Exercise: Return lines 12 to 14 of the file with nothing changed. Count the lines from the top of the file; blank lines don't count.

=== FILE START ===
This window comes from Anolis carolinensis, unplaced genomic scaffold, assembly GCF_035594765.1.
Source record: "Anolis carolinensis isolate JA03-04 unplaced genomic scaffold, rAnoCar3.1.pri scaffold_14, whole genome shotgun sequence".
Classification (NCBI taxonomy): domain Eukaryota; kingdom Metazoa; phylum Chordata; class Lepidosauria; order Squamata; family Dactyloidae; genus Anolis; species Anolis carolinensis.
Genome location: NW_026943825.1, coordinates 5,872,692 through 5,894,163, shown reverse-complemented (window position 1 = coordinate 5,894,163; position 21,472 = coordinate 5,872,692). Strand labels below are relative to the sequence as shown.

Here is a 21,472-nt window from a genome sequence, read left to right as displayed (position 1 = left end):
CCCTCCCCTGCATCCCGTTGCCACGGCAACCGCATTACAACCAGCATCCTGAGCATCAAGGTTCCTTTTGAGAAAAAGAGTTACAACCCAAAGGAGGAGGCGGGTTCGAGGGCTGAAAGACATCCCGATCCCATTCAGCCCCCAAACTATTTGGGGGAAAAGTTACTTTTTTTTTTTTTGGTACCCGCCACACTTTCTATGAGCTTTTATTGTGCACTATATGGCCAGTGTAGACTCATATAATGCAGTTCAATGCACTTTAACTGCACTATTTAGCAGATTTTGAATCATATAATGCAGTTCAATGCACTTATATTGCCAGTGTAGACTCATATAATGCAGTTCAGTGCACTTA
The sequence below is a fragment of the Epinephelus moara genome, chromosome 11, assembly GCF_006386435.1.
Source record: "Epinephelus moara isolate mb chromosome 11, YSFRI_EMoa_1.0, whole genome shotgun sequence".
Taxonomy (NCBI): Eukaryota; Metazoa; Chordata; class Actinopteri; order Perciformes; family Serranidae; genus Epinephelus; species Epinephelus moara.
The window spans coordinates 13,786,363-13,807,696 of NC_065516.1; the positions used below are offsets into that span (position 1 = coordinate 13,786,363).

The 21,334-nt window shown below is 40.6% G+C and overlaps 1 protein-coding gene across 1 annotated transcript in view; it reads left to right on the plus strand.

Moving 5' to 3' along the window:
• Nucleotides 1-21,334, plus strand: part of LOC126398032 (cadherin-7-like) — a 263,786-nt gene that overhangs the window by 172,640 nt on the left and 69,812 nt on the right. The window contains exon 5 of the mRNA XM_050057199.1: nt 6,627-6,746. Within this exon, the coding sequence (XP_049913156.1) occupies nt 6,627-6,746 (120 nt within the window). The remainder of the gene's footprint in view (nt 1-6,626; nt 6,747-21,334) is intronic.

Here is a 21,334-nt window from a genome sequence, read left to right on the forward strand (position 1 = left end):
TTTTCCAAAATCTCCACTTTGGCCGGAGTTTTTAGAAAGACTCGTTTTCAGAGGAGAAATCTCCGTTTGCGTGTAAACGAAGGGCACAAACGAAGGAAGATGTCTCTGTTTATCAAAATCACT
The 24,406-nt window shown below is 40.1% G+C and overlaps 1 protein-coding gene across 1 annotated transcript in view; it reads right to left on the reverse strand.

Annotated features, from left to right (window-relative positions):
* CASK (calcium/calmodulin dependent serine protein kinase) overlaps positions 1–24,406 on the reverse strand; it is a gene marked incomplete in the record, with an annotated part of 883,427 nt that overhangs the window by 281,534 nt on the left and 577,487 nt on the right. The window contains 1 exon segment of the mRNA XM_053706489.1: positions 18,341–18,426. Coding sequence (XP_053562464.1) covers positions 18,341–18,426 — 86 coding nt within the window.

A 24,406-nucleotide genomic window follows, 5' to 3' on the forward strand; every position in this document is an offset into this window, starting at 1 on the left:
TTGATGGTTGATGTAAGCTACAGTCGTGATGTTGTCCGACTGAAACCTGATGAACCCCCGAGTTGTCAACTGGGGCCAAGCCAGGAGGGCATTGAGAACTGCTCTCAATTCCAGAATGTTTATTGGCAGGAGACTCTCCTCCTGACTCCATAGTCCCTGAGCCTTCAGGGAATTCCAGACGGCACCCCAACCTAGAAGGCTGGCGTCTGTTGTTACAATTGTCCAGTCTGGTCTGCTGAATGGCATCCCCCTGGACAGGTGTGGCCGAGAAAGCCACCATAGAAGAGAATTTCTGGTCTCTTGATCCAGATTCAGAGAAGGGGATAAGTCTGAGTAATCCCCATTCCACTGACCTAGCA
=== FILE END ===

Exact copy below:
Moving 5' to 3' along the window:
• Nucleotides 1-21,334, plus strand: part of LOC126398032 (cadherin-7-like) — a 263,786-nt gene that overhangs the window by 172,640 nt on the left and 69,812 nt on the right. The window contains exon 5 of the mRNA XM_050057199.1: nt 6,627-6,746. Within this exon, the coding sequence (XP_049913156.1) occupies nt 6,627-6,746 (120 nt within the window). The remainder of the gene's footprint in view (nt 1-6,626; nt 6,747-21,334) is intronic.

Here is a 21,334-nt window from a genome sequence, read left to right on the forward strand (position 1 = left end):